"So you've got back," he said. "Rather a sensational bit of copy for the papers over the inquest, eh? That pompous juryman's face was a study when Hetty and that reporter chap knocked him out of time."But the heedless throng of fashionables recked nothing of this. The Countess Lalage was their latest craze. Who she was or where she came from nobody knew nor cared. She was young and wonderfully beautiful in a dashing Southern way, her equipages were an amazement to the park; she must have been immensely rich, or she would never have entertained as she did. There must have been a Count Lalage at one time, for generally a pretty little girl rode with the Countess, and this child was her daughter. The Countess spoke casually of large South American concessions and silver mines, so that Oxford Street and Regent Street bowed down and worshipped her.The last guest had departed, the strains of music had died away. The lights were out, and the flowers were wilting on the walls. Leona Lalage had discarded her dress for a fascinating wrap, and was seated in her boudoir making a cigarette and trying to read something from the expression of Lawrence's face.
"Look at the bottom of those saucepans," said Lawrence. "See how they are smoked; at the same time there is no soot on them. Our quarry has not dared to light a fire by reason of the smoke. It is quite plain that Hetty was not mistaken when she said she saw a hand holding a kettle over the gas. And, by Jove, this kettle is warm still!"Lawrence was burning the midnight oil, and therefore impatient of interruptions. But upon hearing Prout's name he finished the chapter he was writing, and slung up his reading lamp. He was hospitable over his cigarette and whisky.A policeman stepped out of the gloom and tried to pull up the car. It flashed by him at the rate of 70 miles an hour.The officer shook his head in a puzzled kind of way. He knew nothing about any woman. Perhaps those below had accounted for her. There were lights all over the house when Lalage was led down with the handcuffs on his wrists."You need not tell me any more," she whispered hoarsely. "He offered the San Salvator as security to Maitrank, and the murder is out.""You know too much," she said quietly. "If that fool Giuseppe had done his duty you would have gone down to your drunkard's grave in ignorance. But you are not going on the Continent tomorrow or the next day. Fool, fool, have you not lived long enough to know that all that glitters is not gold! For the moment I am living on my reputation and the splendour of this house. Not one penny have I paid for it. People hold documents and title deeds of mine that are forgeries. I have a grand coup that may come off, and again it may fail. For the moment I am penniless."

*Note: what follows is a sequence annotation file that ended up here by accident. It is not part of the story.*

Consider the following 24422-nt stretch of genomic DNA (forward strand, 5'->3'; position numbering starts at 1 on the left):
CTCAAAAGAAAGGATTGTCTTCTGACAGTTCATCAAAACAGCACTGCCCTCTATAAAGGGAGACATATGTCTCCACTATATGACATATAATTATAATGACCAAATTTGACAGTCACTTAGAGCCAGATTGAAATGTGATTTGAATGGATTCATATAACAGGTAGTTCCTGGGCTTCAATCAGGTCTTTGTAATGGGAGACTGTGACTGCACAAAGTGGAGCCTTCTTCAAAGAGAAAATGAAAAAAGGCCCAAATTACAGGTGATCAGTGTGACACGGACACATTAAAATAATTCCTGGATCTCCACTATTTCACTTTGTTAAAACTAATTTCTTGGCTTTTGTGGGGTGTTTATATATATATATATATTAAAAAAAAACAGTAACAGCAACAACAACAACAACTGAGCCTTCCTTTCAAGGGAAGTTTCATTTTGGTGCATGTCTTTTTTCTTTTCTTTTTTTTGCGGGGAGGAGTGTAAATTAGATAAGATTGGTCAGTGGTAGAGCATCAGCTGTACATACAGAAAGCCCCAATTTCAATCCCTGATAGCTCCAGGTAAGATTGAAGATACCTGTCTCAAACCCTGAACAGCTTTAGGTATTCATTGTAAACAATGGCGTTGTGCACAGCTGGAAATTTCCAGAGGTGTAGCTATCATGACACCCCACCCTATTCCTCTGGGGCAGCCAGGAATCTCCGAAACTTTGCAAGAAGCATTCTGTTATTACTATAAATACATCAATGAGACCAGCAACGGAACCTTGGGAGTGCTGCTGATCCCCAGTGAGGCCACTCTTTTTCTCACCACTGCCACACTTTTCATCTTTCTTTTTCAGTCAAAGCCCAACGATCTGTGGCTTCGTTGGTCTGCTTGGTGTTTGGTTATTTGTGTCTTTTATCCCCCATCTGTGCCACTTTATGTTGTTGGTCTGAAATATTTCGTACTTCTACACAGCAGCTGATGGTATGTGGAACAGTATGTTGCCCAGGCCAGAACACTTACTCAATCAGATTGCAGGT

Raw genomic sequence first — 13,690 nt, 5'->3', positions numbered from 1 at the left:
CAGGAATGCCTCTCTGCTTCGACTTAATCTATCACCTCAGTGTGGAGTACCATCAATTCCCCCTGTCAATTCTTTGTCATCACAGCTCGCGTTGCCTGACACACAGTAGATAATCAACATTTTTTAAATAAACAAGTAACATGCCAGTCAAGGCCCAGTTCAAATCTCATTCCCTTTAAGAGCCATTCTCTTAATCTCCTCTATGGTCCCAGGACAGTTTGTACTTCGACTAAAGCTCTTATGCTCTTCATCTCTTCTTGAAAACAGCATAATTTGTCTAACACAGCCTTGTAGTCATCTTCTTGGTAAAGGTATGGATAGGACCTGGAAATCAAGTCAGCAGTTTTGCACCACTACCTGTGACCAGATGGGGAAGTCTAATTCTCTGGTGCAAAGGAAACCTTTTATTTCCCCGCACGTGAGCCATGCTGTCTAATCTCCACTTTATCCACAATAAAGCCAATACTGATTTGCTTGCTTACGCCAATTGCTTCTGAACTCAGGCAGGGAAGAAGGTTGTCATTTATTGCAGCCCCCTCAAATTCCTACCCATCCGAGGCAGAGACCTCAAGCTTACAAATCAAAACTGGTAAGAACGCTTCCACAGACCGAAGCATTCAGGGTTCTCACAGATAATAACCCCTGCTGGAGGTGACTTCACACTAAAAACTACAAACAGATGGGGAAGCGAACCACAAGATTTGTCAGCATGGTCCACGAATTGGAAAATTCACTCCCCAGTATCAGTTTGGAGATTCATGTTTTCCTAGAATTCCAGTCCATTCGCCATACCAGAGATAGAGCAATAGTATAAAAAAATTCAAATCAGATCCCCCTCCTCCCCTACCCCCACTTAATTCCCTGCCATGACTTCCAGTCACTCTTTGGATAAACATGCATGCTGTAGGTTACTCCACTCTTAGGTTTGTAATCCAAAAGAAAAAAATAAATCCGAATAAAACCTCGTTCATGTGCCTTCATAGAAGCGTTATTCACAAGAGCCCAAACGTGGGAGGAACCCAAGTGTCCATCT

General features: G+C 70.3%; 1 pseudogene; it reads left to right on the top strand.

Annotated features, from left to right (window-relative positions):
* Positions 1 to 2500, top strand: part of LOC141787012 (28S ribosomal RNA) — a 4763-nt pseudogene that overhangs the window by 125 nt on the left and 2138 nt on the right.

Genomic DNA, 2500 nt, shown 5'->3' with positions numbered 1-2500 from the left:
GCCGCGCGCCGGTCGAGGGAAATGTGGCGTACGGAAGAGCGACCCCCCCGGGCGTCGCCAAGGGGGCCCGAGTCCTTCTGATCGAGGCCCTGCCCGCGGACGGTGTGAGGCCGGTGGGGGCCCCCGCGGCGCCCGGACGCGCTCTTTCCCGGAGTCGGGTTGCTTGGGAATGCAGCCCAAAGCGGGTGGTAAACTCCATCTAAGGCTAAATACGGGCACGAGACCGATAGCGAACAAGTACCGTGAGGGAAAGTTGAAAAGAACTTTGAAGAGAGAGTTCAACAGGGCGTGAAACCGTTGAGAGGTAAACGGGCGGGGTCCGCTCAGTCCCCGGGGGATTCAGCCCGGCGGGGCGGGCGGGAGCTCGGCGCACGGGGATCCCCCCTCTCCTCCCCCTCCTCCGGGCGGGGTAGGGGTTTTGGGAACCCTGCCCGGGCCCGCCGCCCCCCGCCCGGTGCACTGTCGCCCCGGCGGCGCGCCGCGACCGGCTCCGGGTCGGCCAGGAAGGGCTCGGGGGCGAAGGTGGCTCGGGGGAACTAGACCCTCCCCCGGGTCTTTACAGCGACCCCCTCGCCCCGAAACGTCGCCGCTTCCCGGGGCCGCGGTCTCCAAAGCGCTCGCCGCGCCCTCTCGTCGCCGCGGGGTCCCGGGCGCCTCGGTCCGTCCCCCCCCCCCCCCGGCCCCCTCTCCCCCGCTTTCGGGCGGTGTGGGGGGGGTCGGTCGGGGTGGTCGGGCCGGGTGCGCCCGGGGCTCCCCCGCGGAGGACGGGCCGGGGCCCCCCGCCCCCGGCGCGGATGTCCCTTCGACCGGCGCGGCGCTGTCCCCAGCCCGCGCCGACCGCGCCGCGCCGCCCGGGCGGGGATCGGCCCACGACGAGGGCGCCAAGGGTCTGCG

- "Do you mean to say you know anything about it?" Lawrence asked.
- "Did Countess Lalage allude to it this morning?" he asked.
- "That I leave you to guess," Bruce replied. "It is beyond me."
- "Where's the sense in making that noise?" Balmayne growled. "Why didn't you bring your latchkey as I suggested, instead of leaving the front door open? Some zealous policeman found it open and rang the servants up."
- Lawrence was deep in the early edition of "The Star." He nodded to Bruce and looked up from his paper eagerly.
- Lawrence was profoundly interested in what Prout had to say. The latter had given far more information than he had imagined.
- As she would have cried out he laid his hand on her lips. He could feel that she was trembling from head to foot. 更多 CPK 推荐